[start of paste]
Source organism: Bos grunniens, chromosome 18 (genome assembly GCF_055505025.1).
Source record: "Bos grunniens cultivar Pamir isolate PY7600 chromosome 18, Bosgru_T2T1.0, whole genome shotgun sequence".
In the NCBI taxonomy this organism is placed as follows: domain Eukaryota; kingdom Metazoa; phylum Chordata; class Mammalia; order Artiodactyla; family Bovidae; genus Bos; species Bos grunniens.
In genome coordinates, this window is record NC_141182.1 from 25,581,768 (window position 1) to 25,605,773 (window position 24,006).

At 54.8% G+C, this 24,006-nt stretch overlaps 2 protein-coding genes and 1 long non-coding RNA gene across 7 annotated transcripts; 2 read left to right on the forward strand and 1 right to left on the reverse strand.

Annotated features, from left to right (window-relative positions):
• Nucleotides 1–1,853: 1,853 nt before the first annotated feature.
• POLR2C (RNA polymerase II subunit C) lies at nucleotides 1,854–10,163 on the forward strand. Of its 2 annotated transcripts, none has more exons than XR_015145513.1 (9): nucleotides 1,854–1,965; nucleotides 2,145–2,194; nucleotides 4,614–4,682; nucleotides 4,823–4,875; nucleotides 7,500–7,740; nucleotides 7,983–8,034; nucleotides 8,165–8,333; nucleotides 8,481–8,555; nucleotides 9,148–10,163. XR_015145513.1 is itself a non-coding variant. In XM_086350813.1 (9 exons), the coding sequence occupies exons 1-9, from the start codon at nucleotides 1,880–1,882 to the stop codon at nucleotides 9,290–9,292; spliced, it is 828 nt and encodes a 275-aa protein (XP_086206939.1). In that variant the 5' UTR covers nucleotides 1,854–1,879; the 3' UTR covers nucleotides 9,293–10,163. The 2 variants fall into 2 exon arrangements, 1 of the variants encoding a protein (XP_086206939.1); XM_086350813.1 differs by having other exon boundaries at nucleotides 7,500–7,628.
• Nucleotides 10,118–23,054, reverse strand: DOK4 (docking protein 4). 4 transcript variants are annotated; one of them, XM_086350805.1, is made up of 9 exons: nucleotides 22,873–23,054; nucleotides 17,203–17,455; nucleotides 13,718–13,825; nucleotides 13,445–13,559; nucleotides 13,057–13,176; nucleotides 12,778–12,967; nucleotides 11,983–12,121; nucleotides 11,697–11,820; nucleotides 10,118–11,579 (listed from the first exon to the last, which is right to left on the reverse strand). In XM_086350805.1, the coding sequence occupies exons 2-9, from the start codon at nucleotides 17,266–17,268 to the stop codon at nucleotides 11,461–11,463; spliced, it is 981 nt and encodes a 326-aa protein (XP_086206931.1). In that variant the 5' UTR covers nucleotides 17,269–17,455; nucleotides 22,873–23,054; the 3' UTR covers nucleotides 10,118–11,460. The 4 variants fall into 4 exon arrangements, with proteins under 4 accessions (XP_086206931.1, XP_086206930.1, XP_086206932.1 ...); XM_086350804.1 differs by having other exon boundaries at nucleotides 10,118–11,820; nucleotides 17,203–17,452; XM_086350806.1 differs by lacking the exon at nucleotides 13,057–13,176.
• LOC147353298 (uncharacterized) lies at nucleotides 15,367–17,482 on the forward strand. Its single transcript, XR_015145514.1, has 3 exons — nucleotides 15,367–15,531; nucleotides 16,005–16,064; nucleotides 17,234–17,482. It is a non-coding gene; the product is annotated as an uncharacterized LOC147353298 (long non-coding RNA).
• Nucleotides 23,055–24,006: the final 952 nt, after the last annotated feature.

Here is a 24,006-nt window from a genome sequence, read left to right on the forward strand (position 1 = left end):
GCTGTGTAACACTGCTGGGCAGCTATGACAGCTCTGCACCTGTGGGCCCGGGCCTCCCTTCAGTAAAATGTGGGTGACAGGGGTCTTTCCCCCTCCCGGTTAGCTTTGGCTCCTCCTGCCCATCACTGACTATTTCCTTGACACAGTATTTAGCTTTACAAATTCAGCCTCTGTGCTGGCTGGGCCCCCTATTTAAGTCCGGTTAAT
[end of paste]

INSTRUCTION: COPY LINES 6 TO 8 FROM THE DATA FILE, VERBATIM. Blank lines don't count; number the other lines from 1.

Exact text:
Annotated features, from left to right (window-relative positions):
• Nucleotides 1–1,853: 1,853 nt before the first annotated feature.
• POLR2C (RNA polymerase II subunit C) lies at nucleotides 1,854–10,163 on the forward strand. Of its 2 annotated transcripts, none has more exons than XR_015145513.1 (9): nucleotides 1,854–1,965; nucleotides 2,145–2,194; nucleotides 4,614–4,682; nucleotides 4,823–4,875; nucleotides 7,500–7,740; nucleotides 7,983–8,034; nucleotides 8,165–8,333; nucleotides 8,481–8,555; nucleotides 9,148–10,163. XR_015145513.1 is itself a non-coding variant. In XM_086350813.1 (9 exons), the coding sequence occupies exons 1-9, from the start codon at nucleotides 1,880–1,882 to the stop codon at nucleotides 9,290–9,292; spliced, it is 828 nt and encodes a 275-aa protein (XP_086206939.1). In that variant the 5' UTR covers nucleotides 1,854–1,879; the 3' UTR covers nucleotides 9,293–10,163. The 2 variants fall into 2 exon arrangements, 1 of the variants encoding a protein (XP_086206939.1); XM_086350813.1 differs by having other exon boundaries at nucleotides 7,500–7,628.